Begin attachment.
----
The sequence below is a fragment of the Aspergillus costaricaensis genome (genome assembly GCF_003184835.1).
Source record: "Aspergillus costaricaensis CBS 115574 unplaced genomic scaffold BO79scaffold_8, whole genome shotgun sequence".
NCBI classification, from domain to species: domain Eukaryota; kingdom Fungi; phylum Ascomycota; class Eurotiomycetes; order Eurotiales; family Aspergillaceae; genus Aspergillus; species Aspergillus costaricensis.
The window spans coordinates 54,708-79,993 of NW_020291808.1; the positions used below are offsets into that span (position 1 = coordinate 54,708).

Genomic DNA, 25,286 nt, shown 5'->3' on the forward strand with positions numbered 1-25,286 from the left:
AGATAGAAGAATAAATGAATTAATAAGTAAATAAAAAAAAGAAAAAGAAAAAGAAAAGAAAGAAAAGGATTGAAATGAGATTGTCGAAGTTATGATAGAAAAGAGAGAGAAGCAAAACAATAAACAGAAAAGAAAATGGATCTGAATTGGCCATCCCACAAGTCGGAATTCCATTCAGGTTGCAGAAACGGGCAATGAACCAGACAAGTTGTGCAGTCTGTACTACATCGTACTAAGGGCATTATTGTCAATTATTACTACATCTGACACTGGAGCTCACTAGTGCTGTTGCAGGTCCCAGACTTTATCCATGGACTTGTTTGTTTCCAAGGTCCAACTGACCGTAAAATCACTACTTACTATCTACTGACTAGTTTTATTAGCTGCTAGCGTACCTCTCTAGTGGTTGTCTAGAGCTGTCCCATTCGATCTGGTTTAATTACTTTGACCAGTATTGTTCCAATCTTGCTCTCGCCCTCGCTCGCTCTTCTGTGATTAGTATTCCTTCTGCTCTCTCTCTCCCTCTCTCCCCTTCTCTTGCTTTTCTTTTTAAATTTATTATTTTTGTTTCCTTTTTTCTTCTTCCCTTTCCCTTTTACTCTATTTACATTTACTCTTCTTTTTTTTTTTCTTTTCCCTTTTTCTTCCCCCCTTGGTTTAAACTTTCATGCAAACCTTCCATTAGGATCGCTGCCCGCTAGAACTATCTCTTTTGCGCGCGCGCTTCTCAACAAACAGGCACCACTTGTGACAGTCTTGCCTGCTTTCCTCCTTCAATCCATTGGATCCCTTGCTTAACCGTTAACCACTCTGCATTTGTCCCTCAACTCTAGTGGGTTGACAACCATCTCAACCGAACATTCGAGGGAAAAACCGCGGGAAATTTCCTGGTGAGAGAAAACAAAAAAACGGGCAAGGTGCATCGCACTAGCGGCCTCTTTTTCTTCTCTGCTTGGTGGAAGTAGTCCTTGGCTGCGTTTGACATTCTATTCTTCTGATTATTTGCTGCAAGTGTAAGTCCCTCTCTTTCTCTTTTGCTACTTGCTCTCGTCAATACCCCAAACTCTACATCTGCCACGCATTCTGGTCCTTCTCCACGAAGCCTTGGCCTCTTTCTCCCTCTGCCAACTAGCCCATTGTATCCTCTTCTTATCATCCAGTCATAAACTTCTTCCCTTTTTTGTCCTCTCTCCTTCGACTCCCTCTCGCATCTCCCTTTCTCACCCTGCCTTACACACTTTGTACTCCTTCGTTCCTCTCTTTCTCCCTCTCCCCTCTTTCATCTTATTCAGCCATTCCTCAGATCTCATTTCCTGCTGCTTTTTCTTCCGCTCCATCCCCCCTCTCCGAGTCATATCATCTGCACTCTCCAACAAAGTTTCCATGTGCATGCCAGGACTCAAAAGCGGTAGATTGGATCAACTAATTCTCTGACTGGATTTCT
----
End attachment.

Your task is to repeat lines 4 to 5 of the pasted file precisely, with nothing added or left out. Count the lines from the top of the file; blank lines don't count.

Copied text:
The window spans coordinates 54,708-79,993 of NW_020291808.1; the positions used below are offsets into that span (position 1 = coordinate 54,708).

Genomic DNA, 25,286 nt, shown 5'->3' on the forward strand with positions numbered 1-25,286 from the left: